Friday, April 23, 2010

Carriers Movie Review

***Spoiler Alert***I rented the movie “Carriers” from RedBox yesterday.  It’s very similar to the Discovery special “Armageddon” –except the language is quite bad for a PG-13 movie.  A group of four young adults attempt to travel to a remote beach to escape a deadly and highly infectious virus plaguing the world.  Along the way they encounter a road block by a desperate man trying to get gasoline- later, they employ the same technique to get gasoline themselves.  They come across a doctor who advocates euthanasia to ease the suffering, a prepper group who try to abduct the girls, and a man-eating dog.  Eventually, one of girls and her boyfriend catch the virus. The female is abandoned at a truck stop and latter, the infected male is killed by his brother when he refuses to hand over the car keys.  Interesting plot and points for discussion.

At the point where the movie starts, the plague is full blown and most of the population has already died off- those still alive have learned the tricks of survival and have developed the callousness to pull it off.  During the movie, the group mentions “rules” for survival.  They wear masks when they are around infected people; they bleach anything an infected person has touched.  The never travel on interstates.  Harshest of all, they state, “the sick are dead.”  Anyone who is sick is already considered dead- they cannot be helped or saved. The children suffering in the movie was the hardest to watch- handling that in real life would be beyond difficult. 

While I do not advocate the actions taken by the group; the situation they are in makes one ponder.  What would you do in the event of a major plague?  How would you care for the sick in your family?  Would you risk infection yourself to care for them in their last days, or abandon them to save yourself? Do you have the equipment (MOP gear, plastic sheeting, bleach, duct tape) to help increase your chances of not catching it? Could you walk away from your group if you became infected, to prevent exposure to them? What is your moral obligation to others?  Where do you draw the line? 

In the end, two of the four survive and make it to the isolated beach.  Where they go from there is left to the imagination of the audience.

Wednesday, April 14, 2010

Army to court-martial 'birther'

Army to court-martial 'birther' officer; Refuses to deploy, considers orders from Obama void...

The significance is this: A court martial will open the trial to discovery of evidence.  The judge will have to order the actual birth certificate (the issue at question) to be entered into evidence. Obama has spent lots of money preventing the documents from being discovered up to this point; I don't know what strings he may pull to stop them now.

Allowing the Birth Certificate into evidence hopefully will finally resolve the question of O's birthplace.

This is why the Lt. Col's case is so important.  All the other military folks have simply had their orders redacted- thus prohibiting the discovery of the birth certificate.

For all the "birthers" out there, this is a good thing.  It will end the debate.  For the non-birthers, this is a good thing; it will end the debate.


My opinion is that it will NOT go to trial; the big O (no not Oprah) will simply demand that the Pentagon change his orders and not hold a court martial.

Monday, April 12, 2010

American Values defined

Pull out a US coin.  Penny, dime nickel, quarter, whatever.  Look at it.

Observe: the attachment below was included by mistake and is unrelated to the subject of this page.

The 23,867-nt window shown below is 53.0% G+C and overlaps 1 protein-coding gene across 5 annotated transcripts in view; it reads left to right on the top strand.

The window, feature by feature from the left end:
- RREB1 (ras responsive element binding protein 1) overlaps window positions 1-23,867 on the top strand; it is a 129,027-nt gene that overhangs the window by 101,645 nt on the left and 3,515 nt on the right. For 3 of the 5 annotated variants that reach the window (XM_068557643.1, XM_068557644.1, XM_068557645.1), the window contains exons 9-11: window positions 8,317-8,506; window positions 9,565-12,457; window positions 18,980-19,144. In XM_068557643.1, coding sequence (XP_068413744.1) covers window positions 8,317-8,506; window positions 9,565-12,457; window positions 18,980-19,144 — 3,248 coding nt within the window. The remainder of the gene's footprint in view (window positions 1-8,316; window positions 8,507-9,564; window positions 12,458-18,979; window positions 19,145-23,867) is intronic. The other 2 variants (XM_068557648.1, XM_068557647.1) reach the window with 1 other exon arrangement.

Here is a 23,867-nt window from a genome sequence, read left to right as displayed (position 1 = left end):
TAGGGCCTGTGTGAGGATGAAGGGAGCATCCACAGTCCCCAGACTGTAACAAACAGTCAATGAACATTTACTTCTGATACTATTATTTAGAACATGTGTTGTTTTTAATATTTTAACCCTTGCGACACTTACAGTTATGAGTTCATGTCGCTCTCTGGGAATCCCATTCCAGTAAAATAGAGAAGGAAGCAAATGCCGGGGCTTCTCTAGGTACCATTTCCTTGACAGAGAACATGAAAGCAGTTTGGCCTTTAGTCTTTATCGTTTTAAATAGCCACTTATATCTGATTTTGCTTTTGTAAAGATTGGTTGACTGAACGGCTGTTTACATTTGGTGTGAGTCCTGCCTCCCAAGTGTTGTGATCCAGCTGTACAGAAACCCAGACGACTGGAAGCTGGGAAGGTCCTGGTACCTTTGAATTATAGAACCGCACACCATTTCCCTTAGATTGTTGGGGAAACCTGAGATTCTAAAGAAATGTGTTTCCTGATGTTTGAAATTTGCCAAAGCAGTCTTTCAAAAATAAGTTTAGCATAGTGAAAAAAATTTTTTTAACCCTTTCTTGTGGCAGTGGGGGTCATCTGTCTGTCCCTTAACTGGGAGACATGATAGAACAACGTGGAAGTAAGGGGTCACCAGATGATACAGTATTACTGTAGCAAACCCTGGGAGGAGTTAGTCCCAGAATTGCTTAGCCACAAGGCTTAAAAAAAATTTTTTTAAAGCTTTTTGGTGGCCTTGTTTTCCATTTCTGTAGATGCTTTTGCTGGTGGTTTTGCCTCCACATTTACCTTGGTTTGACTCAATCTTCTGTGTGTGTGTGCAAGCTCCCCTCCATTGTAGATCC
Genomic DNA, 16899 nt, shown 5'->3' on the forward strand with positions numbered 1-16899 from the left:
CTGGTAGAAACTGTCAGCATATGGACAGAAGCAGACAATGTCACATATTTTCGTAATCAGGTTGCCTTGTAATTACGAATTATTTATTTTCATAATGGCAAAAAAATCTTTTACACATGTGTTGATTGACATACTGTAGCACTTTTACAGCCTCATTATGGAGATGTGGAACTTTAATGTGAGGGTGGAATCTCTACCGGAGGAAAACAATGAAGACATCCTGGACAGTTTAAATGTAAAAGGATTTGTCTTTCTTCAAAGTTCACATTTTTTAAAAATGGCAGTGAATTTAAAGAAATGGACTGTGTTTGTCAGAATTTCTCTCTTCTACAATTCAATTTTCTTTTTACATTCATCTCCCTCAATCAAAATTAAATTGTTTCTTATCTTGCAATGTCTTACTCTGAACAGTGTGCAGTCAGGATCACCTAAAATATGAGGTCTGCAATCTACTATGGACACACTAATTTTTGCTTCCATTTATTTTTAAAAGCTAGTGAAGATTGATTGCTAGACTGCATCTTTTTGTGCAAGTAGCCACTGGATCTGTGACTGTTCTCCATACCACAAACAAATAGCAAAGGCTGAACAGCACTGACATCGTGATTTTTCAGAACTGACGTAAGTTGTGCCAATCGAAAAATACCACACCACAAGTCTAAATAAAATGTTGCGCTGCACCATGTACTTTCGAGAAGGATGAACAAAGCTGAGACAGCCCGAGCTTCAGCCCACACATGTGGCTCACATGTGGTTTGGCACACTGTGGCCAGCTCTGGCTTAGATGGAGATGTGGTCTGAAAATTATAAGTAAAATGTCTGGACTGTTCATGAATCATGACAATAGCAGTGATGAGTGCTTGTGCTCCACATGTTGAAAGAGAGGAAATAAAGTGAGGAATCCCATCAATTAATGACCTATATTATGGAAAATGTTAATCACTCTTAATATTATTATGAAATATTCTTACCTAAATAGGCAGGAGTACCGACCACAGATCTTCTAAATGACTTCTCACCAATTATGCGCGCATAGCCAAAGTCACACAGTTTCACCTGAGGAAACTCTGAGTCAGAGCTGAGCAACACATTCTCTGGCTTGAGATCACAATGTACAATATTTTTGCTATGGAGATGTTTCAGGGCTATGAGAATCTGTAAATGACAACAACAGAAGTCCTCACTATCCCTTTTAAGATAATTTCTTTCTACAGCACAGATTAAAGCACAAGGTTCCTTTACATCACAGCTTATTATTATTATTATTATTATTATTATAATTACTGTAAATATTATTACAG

You will see the three American values printed right on it.


In God We Trust: The One who defines our values and gives us our rights as his children.  No one but God can justly take these rights away because God is the one who gave them.

Liberty: Possessing inalienable rights from God to act according to one’s will without coercion.

E Pluribis Unum: From many, one.  We all (regardless of your backgroud) can come together a form something greater than the sum of the parts. 


Notice you don’t see “equality” or “fairness” or “niceness” or “political correctness” printed on our coins.  Look at a French coin and you will see “Equality, Liberty, Fraternity.”  That’s not us.  They can’t have the same liberty we have b/c you have to take away liberty to make equality (I.e, the amount of money you can make, the car you drive, the house you live in, your education).


American values is about creating the circumstances where you have the ablility to achive greatness or suckiness, depending on your choices made through your God-given rights to liberty.  We trust that God has given you some talents where you can use your liberty to improve your circumstances in life and join the rest of society and make it a better place.


Try to teach your children these values.  They don’t teach them in public schools anymore.  They teach that everything should be fair and that the government will make it fair if you can’t improve your life on you own- all you have to do is give up your liberty, God, and your individualism…oh, and they want that dime with the words on it too.


Saturday, April 10, 2010

Coon hunt report

Went coon huntin' last night and bagged two- a male and a female. (also killed a skunk) Both were tree'd and I killed em' with a 9mm Glock.  One was stuck in a tree and had to be shot again with bird shot to push it off the tree limb.  Surprisingly,  very few shots penetrated into the muscle- most was lodged just under the skin.  The holes are minor and can be repaired if need be.

This was my first time hunting coons and I was really surprised by their weight.  Each weighed at least 20lbs.  I put them on ice in a cooler and cleaned them this morning.  That was another first.  Much more difficult than the videos on youtube.  Coons have thick hide and lots of fat.  I am attempting to tan the hides.  I scraped them pretty clean and have them soaking in salt water at the moment.  I've collected a bunch of acorns which I will boil and use the tannic acid in the water to soak (tan)  the hides in for a week. (I think the word "tan" comes from the tannic acid in the acorns) After that,  I will stretch them and dry them, sandpapering and scrapping as needed and finally "paint" on some scrambled eggs and let that dry (several layers with time to dry between).  Finally, I will rinse the hide, dry it, and work it until supple.  I'm thinking of making mittens out of the fur.